Craig: Absolutely loving all Melbourne crew at the moment, Tornado Wallace, Francis Inferno Orchestra, Mic Newman, Andy Hart, etc., these guys are killing it right now. Nicholas is another great producer with a great mix of the old and new influences. Matthew Kyle is another I enjoy, love his slow jams. Yeah, there are too many to mention out there that are producing great material. This makes for a vibrant and exciting future!


THE MOLE

Can you describe how disco factors into your own productions?

I guess totally. I’m still invested in it. Dance music. House music. Techno. Disco. Whatever you call it. I’m in. I guess without it I’d be writing church music… and ballads. Or digging ditches.

Who is your ultimate disco hero, and why?

Don’t even have to think about this one: Gino Soccio. He’s the unsung hero of Montreal and a lost genius. His music is outstandingly good.  Some clever motherfucker better find him and make a comeback out of him, because he has loads of overdue props.

What do you think of the current state of disco, disco-house, edits, etc.?

The semantics kill me… I really have no idea what disco-house is. There was a time I thought I knew what filtered-disco-house was… but the more I learn about disco and all the older dance music, the more samples I hear… from Jeff Mills down to the “edit monkeys.”

What is your favorite disco production of all time, and why?

My favorite rhythm section is Baker-Harris-Young, backing group behind countless hits and supposed inventors of the rhythm. Favorite production though? Favorite song? To be honest, that changes all the time. Today it’s First Choice’s ”Dr. Love.” Yesterday it was Soccio’s “Try It Out” or “There’s A Woman.” Might be easier to stick with the rhythm section… but don’t even get me started on drummers. I’ll be here all day… literally!


EDDIE C

Can you describe how disco factors into your own productions?

I buy all kinds of crazy records from all over. Just sampling little bits of things that sound good to me in a traditional hip-hop type fashion. Piling it all on top of itself in one glorious mess. That seems to be the method.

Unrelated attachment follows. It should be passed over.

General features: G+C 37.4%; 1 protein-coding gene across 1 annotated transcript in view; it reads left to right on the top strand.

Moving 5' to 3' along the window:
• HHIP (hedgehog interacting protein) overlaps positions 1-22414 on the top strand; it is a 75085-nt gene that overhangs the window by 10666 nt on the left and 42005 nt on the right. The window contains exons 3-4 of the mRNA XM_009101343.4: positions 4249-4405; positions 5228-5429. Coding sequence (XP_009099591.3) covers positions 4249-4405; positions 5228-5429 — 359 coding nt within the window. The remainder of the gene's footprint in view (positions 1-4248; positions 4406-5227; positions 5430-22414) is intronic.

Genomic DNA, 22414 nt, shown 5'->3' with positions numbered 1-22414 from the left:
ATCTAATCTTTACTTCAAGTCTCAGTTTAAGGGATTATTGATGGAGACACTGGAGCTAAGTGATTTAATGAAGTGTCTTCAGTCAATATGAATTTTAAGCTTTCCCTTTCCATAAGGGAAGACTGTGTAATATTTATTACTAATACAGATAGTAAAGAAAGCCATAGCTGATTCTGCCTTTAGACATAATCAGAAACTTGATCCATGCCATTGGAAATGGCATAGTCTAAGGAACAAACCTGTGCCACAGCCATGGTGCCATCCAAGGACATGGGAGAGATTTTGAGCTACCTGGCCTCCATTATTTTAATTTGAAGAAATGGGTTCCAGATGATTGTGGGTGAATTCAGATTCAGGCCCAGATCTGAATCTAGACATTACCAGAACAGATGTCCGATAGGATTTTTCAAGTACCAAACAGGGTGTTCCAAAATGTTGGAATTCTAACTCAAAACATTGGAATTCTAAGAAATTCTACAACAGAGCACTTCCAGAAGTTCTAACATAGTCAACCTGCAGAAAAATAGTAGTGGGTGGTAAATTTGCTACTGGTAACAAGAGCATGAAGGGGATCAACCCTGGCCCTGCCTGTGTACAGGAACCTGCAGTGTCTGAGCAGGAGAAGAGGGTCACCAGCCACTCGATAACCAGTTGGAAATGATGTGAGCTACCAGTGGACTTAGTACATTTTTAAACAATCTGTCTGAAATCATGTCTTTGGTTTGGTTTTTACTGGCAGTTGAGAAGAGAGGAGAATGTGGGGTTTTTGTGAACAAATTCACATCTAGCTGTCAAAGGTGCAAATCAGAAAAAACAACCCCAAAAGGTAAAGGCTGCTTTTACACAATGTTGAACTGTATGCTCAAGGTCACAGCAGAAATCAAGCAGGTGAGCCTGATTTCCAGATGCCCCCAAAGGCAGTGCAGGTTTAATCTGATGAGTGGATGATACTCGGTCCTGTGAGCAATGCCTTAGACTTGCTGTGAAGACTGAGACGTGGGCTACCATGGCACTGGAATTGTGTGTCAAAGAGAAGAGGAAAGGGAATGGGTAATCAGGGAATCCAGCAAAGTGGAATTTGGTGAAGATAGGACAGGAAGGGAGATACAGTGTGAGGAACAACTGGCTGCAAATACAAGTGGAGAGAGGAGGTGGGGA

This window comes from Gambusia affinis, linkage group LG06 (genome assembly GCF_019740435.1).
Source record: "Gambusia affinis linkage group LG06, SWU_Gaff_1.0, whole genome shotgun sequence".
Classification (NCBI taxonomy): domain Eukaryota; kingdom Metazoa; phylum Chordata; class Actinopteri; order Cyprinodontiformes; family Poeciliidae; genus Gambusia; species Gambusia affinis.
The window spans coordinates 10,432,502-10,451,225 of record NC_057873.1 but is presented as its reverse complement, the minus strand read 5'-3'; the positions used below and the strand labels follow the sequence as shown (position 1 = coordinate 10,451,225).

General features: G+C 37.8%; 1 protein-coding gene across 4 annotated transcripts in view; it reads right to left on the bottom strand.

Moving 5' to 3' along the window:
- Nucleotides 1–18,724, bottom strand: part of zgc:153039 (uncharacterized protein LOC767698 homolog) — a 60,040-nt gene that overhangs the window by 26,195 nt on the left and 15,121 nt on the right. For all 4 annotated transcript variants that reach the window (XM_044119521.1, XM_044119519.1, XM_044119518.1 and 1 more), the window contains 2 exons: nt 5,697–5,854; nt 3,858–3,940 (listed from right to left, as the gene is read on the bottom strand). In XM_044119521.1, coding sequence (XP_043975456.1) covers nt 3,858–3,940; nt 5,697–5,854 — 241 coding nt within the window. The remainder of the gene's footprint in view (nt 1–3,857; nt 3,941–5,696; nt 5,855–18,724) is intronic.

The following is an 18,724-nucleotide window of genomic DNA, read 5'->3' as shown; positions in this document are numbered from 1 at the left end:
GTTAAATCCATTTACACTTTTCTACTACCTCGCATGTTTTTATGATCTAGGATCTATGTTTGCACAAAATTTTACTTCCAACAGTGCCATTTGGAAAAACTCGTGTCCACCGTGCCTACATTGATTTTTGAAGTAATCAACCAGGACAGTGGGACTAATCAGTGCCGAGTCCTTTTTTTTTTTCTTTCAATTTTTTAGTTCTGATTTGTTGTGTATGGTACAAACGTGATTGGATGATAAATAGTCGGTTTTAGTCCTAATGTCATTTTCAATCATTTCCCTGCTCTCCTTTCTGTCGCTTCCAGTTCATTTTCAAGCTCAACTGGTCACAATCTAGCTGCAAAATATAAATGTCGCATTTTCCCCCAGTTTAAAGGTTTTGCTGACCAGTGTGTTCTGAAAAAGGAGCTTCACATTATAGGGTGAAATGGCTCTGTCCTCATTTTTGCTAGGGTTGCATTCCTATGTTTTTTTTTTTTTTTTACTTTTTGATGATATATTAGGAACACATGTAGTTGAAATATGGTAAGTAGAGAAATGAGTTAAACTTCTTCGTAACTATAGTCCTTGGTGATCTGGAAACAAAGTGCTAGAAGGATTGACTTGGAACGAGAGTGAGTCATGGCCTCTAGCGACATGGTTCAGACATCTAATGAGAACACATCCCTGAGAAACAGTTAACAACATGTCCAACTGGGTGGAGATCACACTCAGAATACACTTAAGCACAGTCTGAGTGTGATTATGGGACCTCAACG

Who is your ultimate disco hero, and why?

My mom is Swedish and was heavily into ABBA, the Bee Gees and the Jacksons for the first three or so years of my life. Saturday Night Fever was also on heavy rotation. Guess I’ll go with Mom. Or Francis Grasso.

The last time we looked in-depth at the genre, “nu-disco” was at the forefront. What are your thoughts on that trend?

Don’t know too much about it, actually. Someone in New York recently told me that I’m a nu-disco artist. Perhaps it’s true!

Are there any contemporary producers and DJs involved in the scene that people should keep an eye and ear out for?

I have my new 7-inch label Red Motorbike up and running! I have some familiar Canadians lined up so far, some newcomers as well. As far as other stuff I’m buying, I’m really enjoying quite a lot of records out of Japan and Norway at the moment. Crue L, Who Knows? and ENE are having some killer releases lately. Yeah, and those Norwegians! Unstoppable!

What is your favorite disco production of all time, and why?

Way, way too hard to answer. It will change tomorrow. It’s so insanely broad though, isn’t it? Disco, I mean. This question makes me think of everything from Conrad Schnitzler to Marvin Gaye. Aphex Twin to ESG. Lil’ Louis to The JBs. 


JOEY NEGRO

Can you describe how disco factors into your own productions?

I guess because I grew up in the disco era, it was a sound I listened to a lot in my formative musical years. Then I started to dig deeper once I discovered there were loads of great records that didn’t make the top 40. In many ways original disco is the barometer I judge much music by. One thing that I’ve always loved about many of my favorite disco records is the way they progress and shift through different changes, building towards a musical climax. Records made by DJs generally stay at the same tempo, whereas musicians tend to intensify their playing as the track goes on… from 2nd gear up to 5th. When I have a bass player or guitarist in the studio I’m getting a performance, not just the sound of a live bass.